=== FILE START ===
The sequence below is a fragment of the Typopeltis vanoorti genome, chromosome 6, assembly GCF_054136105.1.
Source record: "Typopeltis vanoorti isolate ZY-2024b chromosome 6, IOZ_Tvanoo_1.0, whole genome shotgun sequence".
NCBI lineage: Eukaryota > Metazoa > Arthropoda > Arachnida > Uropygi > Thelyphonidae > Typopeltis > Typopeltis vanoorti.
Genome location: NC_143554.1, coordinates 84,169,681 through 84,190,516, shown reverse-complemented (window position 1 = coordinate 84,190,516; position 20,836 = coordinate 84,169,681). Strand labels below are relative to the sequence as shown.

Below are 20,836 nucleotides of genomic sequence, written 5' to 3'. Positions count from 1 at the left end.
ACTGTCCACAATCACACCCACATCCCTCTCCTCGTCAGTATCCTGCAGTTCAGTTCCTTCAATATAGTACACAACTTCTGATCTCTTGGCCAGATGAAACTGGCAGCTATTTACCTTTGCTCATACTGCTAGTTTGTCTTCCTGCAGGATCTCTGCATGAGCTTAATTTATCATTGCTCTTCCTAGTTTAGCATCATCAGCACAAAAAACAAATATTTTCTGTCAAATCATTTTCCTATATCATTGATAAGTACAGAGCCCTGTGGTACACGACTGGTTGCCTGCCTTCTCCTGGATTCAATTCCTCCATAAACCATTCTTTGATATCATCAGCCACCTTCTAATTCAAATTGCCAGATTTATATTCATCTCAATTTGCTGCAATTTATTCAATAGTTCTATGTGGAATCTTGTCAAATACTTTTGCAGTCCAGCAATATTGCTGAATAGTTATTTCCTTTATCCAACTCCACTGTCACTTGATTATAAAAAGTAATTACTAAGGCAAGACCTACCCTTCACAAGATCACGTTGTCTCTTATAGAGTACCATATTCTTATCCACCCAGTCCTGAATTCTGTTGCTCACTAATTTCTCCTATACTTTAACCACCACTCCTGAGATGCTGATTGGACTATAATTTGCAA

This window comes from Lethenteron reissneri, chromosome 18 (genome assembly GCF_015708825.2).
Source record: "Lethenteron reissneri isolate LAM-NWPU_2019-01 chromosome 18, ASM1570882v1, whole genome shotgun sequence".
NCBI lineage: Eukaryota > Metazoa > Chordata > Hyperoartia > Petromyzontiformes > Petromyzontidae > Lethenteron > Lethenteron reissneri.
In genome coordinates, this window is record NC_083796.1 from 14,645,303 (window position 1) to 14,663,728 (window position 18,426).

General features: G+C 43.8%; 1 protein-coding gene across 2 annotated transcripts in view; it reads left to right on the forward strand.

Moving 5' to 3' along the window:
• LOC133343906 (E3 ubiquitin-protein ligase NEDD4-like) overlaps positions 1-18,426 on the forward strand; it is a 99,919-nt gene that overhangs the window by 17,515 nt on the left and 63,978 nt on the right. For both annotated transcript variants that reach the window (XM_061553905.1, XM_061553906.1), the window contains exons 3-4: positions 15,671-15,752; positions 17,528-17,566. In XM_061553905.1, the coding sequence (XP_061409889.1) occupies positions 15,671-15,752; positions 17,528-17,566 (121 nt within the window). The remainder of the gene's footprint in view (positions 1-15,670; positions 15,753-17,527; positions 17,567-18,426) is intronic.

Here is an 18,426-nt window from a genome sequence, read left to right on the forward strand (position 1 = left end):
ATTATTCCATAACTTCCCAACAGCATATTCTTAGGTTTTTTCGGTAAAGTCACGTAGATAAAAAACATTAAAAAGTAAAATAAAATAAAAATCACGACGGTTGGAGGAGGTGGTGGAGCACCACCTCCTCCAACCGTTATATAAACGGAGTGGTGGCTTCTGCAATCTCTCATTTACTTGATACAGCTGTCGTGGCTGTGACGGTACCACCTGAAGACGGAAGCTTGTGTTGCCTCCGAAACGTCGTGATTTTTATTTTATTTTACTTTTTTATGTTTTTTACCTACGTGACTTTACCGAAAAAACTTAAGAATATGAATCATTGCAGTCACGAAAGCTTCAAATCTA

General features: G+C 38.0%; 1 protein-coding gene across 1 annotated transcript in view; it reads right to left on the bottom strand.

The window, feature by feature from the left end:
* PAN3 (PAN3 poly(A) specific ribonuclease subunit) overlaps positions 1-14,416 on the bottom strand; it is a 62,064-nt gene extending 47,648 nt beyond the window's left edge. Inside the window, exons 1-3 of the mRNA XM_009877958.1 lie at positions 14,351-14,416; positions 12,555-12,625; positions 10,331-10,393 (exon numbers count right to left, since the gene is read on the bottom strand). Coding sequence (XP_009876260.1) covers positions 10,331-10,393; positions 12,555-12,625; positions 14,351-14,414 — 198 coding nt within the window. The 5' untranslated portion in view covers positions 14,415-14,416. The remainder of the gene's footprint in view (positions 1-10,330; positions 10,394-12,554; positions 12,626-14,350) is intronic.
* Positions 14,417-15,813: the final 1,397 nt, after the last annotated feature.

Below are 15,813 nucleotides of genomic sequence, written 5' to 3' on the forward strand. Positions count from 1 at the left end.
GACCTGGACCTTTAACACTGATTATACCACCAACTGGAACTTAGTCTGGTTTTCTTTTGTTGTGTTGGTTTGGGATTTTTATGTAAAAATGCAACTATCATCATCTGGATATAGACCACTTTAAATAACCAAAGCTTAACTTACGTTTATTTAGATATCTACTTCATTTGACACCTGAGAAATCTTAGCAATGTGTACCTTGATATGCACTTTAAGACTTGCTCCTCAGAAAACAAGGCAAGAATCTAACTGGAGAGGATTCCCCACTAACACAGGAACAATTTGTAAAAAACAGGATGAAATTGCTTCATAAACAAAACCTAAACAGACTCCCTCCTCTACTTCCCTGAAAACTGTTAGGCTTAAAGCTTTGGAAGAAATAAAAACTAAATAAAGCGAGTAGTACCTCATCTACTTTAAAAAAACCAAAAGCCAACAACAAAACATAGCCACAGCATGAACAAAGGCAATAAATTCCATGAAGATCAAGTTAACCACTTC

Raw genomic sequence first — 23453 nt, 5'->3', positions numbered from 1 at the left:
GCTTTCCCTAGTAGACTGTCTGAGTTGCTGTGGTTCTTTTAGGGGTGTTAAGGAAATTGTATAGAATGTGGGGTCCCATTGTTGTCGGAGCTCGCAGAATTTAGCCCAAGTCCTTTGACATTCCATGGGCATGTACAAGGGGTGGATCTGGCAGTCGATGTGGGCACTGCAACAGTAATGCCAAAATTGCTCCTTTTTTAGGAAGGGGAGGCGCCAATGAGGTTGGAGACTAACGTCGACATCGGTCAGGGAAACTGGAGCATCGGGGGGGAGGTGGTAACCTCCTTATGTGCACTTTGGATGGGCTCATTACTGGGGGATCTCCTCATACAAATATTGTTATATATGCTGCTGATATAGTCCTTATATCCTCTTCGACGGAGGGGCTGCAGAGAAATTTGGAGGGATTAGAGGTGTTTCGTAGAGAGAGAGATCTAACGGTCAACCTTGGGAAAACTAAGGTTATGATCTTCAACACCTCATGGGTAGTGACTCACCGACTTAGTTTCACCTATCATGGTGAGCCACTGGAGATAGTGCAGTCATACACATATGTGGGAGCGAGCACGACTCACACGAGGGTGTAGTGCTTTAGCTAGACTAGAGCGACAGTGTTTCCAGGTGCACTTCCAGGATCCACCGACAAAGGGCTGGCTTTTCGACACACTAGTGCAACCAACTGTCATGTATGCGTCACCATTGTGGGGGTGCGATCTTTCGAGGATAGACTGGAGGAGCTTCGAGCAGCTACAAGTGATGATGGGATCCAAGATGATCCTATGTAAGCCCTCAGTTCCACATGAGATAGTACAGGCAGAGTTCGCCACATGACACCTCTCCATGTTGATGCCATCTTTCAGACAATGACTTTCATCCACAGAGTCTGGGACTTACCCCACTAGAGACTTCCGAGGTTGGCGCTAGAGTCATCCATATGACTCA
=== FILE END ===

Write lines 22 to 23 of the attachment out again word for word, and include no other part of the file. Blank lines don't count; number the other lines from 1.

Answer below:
Raw genomic sequence first — 23453 nt, 5'->3', positions numbered from 1 at the left:
GCTTTCCCTAGTAGACTGTCTGAGTTGCTGTGGTTCTTTTAGGGGTGTTAAGGAAATTGTATAGAATGTGGGGTCCCATTGTTGTCGGAGCTCGCAGAATTTAGCCCAAGTCCTTTGACATTCCATGGGCATGTACAAGGGGTGGATCTGGCAGTCGATGTGGGCACTGCAACAGTAATGCCAAAATTGCTCCTTTTTTAGGAAGGGGAGGCGCCAATGAGGTTGGAGACTAACGTCGACATCGGTCAGGGAAACTGGAGCATCGGGGGGGAGGTGGTAACCTCCTTATGTGCACTTTGGATGGGCTCATTACTGGGGGATCTCCTCATACAAATATTGTTATATATGCTGCTGATATAGTCCTTATATCCTCTTCGACGGAGGGGCTGCAGAGAAATTTGGAGGGATTAGAGGTGTTTCGTAGAGAGAGAGATCTAACGGTCAACCTTGGGAAAACTAAGGTTATGATCTTCAACACCTCATGGGTAGTGACTCACCGACTTAGTTTCACCTATCATGGTGAGCCACTGGAGATAGTGCAGTCATACACATATGTGGGAGCGAGCACGACTCACACGAGGGTGTAGTGCTTTAGCTAGACTAGAGCGACAGTGTTTCCAGGTGCACTTCCAGGATCCACCGACAAAGGGCTGGCTTTTCGACACACTAGTGCAACCAACTGTCATGTATGCGTCACCATTGTGGGGGTGCGATCTTTCGAGGATAGACTGGAGGAGCTTCGAGCAGCTACAAGTGATGATGGGATCCAAGATGATCCTATGTAAGCCCTCAGTTCCACATGAGATAGTACAGGCAGAGTTCGCCACATGACACCTCTCCATGTTGATGCCATCTTTCAGACAATGACTTTCATCCACAGAGTCTGGGACTTACCCCACTAGAGACTTCCGAGGTTGGCGCTAGAGTCATCCATATGACTCA